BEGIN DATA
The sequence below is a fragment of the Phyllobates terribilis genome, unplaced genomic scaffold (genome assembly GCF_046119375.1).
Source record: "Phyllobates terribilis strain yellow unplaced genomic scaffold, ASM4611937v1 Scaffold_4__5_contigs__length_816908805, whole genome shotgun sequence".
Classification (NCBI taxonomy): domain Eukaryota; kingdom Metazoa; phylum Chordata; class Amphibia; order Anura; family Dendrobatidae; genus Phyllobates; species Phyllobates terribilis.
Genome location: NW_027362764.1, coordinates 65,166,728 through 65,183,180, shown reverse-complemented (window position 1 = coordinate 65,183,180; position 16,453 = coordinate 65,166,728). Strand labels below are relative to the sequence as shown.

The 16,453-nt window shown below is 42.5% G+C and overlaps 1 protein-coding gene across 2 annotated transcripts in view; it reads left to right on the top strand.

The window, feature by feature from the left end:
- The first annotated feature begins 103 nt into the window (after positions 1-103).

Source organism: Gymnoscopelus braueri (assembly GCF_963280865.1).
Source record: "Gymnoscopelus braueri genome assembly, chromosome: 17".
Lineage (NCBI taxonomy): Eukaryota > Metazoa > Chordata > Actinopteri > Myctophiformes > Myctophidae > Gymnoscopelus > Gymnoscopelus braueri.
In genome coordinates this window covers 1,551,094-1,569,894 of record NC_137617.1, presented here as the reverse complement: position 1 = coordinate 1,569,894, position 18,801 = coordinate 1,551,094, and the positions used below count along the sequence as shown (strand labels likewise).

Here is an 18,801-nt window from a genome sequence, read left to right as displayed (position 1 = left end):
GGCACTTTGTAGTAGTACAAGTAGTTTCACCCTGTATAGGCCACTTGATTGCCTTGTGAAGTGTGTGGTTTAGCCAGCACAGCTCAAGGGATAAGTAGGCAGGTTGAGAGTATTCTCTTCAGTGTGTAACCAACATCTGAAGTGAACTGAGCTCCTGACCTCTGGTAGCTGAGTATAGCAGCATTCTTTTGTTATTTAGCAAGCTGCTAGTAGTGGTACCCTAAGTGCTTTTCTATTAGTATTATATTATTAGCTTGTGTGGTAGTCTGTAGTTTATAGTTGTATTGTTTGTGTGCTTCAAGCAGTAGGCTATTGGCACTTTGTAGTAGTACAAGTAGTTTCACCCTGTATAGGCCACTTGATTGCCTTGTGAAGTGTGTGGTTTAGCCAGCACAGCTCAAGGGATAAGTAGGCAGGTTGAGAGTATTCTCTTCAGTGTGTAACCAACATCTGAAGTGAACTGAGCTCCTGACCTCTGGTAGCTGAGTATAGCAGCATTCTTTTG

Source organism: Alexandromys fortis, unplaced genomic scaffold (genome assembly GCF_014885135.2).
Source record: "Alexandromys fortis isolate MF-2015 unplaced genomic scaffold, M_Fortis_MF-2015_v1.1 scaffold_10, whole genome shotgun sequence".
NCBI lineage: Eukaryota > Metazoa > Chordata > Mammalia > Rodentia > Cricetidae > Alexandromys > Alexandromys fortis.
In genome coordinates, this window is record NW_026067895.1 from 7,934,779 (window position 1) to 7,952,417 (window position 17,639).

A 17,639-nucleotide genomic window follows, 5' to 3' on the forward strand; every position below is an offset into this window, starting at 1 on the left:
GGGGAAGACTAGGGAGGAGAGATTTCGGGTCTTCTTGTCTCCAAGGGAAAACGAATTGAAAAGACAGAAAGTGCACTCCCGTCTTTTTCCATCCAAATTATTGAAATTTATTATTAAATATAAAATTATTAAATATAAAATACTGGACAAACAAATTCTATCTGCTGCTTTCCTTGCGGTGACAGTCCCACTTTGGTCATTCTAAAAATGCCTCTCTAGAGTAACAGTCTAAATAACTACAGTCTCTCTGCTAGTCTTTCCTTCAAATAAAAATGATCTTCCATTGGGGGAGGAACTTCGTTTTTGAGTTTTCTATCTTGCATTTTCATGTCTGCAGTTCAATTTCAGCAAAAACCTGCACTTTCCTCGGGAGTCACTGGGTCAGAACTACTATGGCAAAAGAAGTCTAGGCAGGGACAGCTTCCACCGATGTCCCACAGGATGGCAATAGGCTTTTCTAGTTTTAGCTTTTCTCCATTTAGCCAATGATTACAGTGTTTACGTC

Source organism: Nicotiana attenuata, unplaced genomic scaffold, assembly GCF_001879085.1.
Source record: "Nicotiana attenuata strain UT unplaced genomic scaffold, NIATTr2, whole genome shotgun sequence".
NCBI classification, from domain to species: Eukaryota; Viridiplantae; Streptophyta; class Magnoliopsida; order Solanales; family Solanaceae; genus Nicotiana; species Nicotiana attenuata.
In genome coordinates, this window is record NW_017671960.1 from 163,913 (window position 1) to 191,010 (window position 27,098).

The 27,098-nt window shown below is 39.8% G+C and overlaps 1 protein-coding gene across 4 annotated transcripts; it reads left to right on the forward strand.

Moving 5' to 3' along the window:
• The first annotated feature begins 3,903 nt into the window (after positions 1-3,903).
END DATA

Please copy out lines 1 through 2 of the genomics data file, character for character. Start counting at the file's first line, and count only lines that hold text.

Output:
The sequence below is a fragment of the Phyllobates terribilis genome, unplaced genomic scaffold (genome assembly GCF_046119375.1).
Source record: "Phyllobates terribilis strain yellow unplaced genomic scaffold, ASM4611937v1 Scaffold_4__5_contigs__length_816908805, whole genome shotgun sequence".